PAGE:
“I find any communication of a non-mathematical nature … difficult,” confesses Nathan (Asa Butterfield), the autistic teenage math prodigy protagonist of Morgan Matthews’ X Plus Y. Precisely the same self-description might be given by another of the heroes featured in one of this year’s LFF films: Alan Turing, as portrayed by Benedict Cumberbatch in Morten Tyldum’s The Imitation Game.
It’s surprising just how well Matthews’ and Tyldum’s films complement each other: the one a modestly-scaled crowd-pleaser focusing on a teenager’s goal to compete in a Mathematics Olympiad, the other a handsome historical drama celebrating a figure belatedly recognised as one of the key players in the Allies’ victory in World War II.
But as empathetic explorations of the sense of alienation experienced by the prodigiously gifted—specifically the mathematically gifted – these two movies resonate. Amusingly, the films even have one performer in common: excellent young Alex Lawther, apparently the go-to actor for maths geniuses right now, who plays one of Nathan’s fellow competitors at the Olympiad in X Plus Y and incarnates the young Turing in The Imitation Game.
Having based the movie on Andrew Hodges’s biography Alan Turing: The Enigma the screenwriter of The Imitation Game, Graham Moore, has commented that he didn’t want the film to “feel like another stodgy biopic.” “Stodgy” would be unfair (the film moves spryly and swiftly, propelled by Alexandre Desplat’s insistent score), but I’d argue that The Imitation Game is a picture that’s determinedly old-fashioned in its virtues. The film has even been taken to task by some critics for “wimping out” in its portrayal of Turing’s homosexuality by not including sex scenes, an interesting example of the current expectations of our thoroughly pornified, HBO-influenced culture.
In terms of structure, The Imitation Game constructs an interwoven triple time-line that focuses on three key periods in Turing’s life: his school days, and a tenderly blossoming first romance with another pupil; his secret wartime work as part of the Bletchley Park code-breaker team and his development of the revolutionary electromechanical machine capable of cracking 3,000 Enigma-generated naval codes; and his arrest and prosecution for “gross indecency” in the ‘50s.
“I like solving puzzles,” Cumberbatch’s Turing frequently notes. And, elegantly handled as it is, the structure of The Imitation Game does require the audience to do some work, making the movie itself into something resembling a puzzle to solve.
Part of that puzzle is the mystery of Turing himself, of course: a brilliant man ill-equipped for everyday communication (or, initially, collaboration), and one who ends up betrayed and gruesomely medicated by the country he did so much to save. Cumberbatch’s superb, moving performance is the ace up the movie’s sleeve, conveying with deep compassion and insight the oddity of genius. Cumberbatch has a way of pronouncing “Enigma” so that the word takes on a suggestive, poetic quality and, without ever sentimentalising, he ensures that your heart goes out to Turing even when he’s being a pain.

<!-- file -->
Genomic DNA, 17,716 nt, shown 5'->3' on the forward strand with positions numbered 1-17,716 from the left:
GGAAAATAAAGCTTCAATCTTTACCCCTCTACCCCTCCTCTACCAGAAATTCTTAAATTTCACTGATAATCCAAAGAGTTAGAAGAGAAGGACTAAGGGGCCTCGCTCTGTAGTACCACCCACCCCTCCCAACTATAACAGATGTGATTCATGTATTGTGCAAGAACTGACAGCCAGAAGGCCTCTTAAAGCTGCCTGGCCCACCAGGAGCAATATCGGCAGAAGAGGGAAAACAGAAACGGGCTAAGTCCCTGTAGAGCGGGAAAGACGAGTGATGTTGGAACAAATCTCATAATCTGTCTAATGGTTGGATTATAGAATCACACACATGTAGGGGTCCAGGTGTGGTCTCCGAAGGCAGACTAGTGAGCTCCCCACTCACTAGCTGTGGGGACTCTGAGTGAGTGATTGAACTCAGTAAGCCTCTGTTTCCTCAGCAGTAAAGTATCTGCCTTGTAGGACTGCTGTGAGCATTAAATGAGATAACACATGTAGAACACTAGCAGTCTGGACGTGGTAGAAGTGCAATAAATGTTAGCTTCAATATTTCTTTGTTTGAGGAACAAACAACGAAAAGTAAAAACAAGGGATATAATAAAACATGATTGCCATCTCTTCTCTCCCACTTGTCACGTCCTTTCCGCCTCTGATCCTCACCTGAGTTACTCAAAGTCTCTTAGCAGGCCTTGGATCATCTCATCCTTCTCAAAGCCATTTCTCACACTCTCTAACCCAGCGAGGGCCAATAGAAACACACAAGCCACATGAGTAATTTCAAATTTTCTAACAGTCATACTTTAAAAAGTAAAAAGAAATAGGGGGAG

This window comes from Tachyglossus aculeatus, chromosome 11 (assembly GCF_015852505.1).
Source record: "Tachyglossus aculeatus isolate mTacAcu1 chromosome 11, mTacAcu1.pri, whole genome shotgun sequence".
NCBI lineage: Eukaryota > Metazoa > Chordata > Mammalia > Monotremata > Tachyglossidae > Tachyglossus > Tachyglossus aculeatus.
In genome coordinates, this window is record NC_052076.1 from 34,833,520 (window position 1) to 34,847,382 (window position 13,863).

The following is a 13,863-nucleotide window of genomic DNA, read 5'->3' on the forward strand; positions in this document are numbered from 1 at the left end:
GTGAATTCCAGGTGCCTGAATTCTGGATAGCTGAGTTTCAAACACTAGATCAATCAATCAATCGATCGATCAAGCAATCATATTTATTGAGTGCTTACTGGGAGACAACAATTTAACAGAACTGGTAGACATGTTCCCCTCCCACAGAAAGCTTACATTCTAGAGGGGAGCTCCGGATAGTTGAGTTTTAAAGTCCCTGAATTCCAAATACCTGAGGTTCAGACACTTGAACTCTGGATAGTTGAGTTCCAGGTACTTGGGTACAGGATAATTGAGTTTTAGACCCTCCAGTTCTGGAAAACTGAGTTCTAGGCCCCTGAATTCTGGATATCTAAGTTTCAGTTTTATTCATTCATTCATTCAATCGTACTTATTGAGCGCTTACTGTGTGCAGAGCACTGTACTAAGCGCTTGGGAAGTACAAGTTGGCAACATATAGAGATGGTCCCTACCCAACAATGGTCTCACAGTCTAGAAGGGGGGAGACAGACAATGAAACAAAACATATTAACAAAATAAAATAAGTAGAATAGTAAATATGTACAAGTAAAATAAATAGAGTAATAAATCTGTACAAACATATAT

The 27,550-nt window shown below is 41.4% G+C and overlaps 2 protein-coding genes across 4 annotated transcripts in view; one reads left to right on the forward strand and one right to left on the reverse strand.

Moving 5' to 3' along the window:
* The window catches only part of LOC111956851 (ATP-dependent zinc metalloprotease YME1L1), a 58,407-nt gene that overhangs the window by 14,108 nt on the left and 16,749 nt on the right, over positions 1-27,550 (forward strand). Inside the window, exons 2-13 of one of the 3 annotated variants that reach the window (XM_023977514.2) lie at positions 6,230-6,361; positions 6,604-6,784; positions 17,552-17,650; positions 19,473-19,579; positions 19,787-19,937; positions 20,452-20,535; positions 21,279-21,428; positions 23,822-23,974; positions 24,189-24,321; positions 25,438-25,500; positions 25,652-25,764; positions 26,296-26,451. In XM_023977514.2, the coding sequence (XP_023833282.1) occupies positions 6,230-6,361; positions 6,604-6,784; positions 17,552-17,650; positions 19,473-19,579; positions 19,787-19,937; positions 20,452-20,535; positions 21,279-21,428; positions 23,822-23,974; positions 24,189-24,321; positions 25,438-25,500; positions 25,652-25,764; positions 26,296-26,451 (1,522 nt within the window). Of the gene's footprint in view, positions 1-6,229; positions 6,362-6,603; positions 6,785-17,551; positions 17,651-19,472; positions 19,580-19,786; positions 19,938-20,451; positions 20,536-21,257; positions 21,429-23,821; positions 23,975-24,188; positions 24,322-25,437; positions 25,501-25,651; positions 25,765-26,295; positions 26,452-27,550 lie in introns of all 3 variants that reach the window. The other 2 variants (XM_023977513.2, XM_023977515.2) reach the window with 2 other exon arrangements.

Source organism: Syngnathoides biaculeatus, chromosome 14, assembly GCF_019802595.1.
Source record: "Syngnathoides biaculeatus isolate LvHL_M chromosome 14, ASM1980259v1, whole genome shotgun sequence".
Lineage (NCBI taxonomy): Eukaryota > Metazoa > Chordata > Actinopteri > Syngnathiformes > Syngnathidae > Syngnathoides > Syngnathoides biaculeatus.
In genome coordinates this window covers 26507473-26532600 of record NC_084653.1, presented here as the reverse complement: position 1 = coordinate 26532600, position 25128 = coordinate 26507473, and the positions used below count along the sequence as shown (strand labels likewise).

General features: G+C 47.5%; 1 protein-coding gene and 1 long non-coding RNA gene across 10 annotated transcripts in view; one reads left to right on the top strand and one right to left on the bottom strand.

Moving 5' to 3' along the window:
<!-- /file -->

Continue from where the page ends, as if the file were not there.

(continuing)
As Joan Clark, the only woman on the code-breaker team and Turing’s eventual fiancee-of-convenience, Keira Knightley (twittering in some horrid hats) has some off-puttingly arch moments but comes through in a few scenes, and elsewhere the film feels fully inhabited by an ensemble of talented Brits, including Mark Strong, Matthew Goode, Rory Kinnear, Charles Dance, Allen Leech, Matthew Beard and Jack Tarlton.
Admirably, the film doesn’t over-emphasise Turing’s martyrdom: if anything, it finally errs too much on the side of uplift, determinedly turning tragedy into triumph in its closing moments. But it’s a well-made, intelligent and moving account that succeeds in accessibly and entertainingly bringing Turing’s story to a wider audience.
X Plus Y (2014)
The aims of X Plus Y may seem minor by comparison, but Matthews’ movie turns out to be a very delightful thing, and a film that’s also astute in its exploration of the pressures and tensions of the gifted, as it presents the talented young Nathan—grief-stricken yet unable to express his emotions – gradually coming out of his shell for greater engagement with the world.
James Graham’s script doesn’t always take the predictable route, and if the film is a little fussy visually in its attempts to convey the protagonist’s perception of the world, it does boast a strong, atmospheric feel for location, as the movie moves from the English suburbs to the city of Taipei where the Olympiad selection takes place.
Butterfield’s slightly recessive, withdrawn quality hasn’t always suited the starring roles he’s had, but he’s an absolutely perfect fit for Nathan, and the young actor is well supported by a good cast. The film reunites Sally Hawkins and Rafe Spall after their success on the London stage in Constellations, and if there’s a slight strain of schtick to Spall’s jokey, blokey performance as Nathan’s tutor the actor does also find some engaging vulnerabilities in his character.
Hawkins, meanwhile, is heartbreakingly good as a mother desperately trying to connect with her closed-off son, and Eddie Marsan brings liveliness and colour to his characterisation of the Olympiad team-leader. The movie adds up to a lovely piece of work, one that, like The Imitation Game honestly earns the emotions it elicits.
// Channel Surfing
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